Leadership is a trendy subject nowadays. Many professionals strive to become leaders, and many of them succeed in some measure. However, there’s a significant difference between being a leader and being a great leader…an efficient one. You see, many times, leadership roles are attributed to individuals who don’t possess enough leadership traits.
More than just that, quite a lot of “assigned leaders” don’t truly have that inner drive and those high standards that great leaders do. Therefore, the main difference between average and above average leaders lies in their standards, aspirations, and, most importantly, their traits.
In today’s post, we’re going to discuss several important traits that most of the today’s great business leaders have in common. Without further ado, let’s get started:
Great leaders are self-motivating themselves on a consistent basis. Obviously, because they’re the leaders, the one in charge, they never expect anyone to motivate them. They assume this responsibility and strive hard to keep themselves stimulated and motivated.
Average leaders need external motivation like praises, rewards, or other “bonuses”. That certainly can’t be good for a company, as the leader himself should be the strongest motivator amongst all.
"Self-motivation isn’t that hard to attain; it all starts with the acknowledgment that you have it all in you. Do you need some extra motivation? Start focusing and working on yourself!" - Kevin Trevino, CFO at ResumesPlanet writing service.
High Levels of Self-Esteem & Self-Confidence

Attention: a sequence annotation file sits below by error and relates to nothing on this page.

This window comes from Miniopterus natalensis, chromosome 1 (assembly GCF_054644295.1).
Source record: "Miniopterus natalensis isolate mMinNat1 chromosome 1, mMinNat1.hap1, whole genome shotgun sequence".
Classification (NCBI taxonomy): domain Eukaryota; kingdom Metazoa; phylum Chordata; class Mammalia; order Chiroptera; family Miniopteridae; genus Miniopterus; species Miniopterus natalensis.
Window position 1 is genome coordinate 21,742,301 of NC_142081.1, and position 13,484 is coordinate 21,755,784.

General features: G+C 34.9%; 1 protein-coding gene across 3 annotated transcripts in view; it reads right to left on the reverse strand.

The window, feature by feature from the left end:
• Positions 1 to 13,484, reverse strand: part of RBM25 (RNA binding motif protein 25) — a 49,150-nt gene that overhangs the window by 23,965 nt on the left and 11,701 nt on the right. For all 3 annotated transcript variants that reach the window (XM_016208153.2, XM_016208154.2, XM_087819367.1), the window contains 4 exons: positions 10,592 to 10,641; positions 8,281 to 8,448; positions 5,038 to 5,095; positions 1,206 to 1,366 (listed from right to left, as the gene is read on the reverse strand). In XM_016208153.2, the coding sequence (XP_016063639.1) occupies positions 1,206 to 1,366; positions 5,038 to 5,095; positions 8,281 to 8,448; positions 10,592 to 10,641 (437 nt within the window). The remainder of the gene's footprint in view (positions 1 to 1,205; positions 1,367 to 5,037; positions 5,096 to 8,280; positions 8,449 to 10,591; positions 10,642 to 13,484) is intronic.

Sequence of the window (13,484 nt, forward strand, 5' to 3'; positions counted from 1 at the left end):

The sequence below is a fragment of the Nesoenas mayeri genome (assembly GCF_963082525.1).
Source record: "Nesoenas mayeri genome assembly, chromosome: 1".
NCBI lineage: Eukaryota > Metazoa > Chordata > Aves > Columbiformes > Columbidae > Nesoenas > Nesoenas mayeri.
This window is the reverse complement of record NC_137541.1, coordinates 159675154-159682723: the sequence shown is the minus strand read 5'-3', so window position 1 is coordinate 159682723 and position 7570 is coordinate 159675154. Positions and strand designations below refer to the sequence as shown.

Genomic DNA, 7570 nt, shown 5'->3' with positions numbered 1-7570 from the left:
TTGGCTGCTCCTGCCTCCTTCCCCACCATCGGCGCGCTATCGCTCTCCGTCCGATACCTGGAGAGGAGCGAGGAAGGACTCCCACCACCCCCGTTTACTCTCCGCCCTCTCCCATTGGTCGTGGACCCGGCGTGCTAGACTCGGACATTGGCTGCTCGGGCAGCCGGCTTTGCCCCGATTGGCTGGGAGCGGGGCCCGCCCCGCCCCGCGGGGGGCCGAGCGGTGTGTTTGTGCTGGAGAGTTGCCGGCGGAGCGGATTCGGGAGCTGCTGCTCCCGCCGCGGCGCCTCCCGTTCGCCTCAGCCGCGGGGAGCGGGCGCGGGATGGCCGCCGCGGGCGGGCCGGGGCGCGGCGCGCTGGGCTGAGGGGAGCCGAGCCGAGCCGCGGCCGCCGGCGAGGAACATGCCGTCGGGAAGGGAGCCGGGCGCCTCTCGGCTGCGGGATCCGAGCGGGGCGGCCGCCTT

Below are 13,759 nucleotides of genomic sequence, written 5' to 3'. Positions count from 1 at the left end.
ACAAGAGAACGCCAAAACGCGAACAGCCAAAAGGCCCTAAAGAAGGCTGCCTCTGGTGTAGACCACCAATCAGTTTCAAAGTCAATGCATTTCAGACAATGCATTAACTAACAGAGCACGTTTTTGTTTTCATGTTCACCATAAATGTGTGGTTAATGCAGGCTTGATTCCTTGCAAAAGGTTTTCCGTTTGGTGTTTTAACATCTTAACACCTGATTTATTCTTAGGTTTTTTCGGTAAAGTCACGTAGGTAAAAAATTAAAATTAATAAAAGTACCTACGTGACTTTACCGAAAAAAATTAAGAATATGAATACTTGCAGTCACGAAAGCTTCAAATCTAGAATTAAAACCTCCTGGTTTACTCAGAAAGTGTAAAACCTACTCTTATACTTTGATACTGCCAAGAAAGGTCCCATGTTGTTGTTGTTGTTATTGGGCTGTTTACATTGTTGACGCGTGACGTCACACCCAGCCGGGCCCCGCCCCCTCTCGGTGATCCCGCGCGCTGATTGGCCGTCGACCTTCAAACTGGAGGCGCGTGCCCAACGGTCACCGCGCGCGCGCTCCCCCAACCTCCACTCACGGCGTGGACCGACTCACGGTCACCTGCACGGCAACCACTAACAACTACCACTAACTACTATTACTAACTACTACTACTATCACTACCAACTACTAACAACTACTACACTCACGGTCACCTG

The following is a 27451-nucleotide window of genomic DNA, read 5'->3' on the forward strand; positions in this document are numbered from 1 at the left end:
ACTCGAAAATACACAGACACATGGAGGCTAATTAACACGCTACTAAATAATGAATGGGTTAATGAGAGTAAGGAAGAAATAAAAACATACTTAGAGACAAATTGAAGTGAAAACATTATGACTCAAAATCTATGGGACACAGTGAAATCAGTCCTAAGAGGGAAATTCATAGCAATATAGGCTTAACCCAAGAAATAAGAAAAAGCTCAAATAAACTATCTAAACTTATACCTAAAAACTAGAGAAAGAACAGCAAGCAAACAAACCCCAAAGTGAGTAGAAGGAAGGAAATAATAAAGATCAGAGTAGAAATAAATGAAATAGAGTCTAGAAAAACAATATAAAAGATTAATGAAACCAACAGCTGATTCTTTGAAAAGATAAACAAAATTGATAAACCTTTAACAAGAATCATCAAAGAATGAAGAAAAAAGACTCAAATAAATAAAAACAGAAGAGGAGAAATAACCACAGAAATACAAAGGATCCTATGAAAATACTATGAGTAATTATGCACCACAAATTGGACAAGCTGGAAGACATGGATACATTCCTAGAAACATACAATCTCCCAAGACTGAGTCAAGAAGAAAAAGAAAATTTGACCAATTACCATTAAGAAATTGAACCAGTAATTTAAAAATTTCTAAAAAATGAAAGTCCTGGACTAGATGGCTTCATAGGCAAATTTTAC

There’s quite a difference between self-esteem and self-confidence. A self-confident individual has a lot of faith in his/her abilities to complete a task, succeed with something, win a game, or attract an opposite sex member. Therefore, self-confidence reflects the way you “feel” about your abilities.
Self-esteem, on the other hand, is all about how you feel about yourself overall. It refers to how you appreciate your own worth. Therefore, an individual who has high self-esteem will never feel discouraged during competitions or will never doubt his role in his organization.
Well, great leaders possess both of these qualities. Without them, leading other people would be truly difficult and challenging.
Passion. A mentor of mine once said, “Work with passion so work becomes play”. See…without loving what you do, your professional life will bring a lot of trouble and negative vibes along the way. Back to our difference between leaders and great leaders.
Great leaders are very passionate about leading. They “have it in their blood”, and they’re extremely comfortable doing it. They have the passion of managing other professionals in the best possible manner so that their company will grow and flourish under their eyes.
Emotional Intelligence and Control
Emotional leaders will commit plenty of mistakes that might bring their companies down. To be an extraordinary leader, you need to be in full control. Besides the control over your employees and operations, you must – most importantly – be in control of your own mind and emotions.
Emotional intelligence is not such a common trait amongst today’s leaders. Still, emotional intelligence can grow if the leader is heavily interested in growing it.
Communication & Social Skills
Lastly yet most importantly, communication and social skills represent two significant qualities of a great business leader. The one who leads should be able to effectively communicate with all that he works with. Think about it:
If you can interact in the best possible manner with your employees, won’t you grow in their eyes? How about your clients? If you know how to “take them”, you’re likely to convince more of them to keep buying your products or to keep using your services. Great leaders are great communicators!
Becoming a great leader doesn’t happen overnight. Leadership is truly a journey; each journey comes with ups and downs, with sacrifices and with rewards. Please be aware that attaining leadership greatness requires high levels of commitment, persistence, consistency, and hard work. Are you really up for it?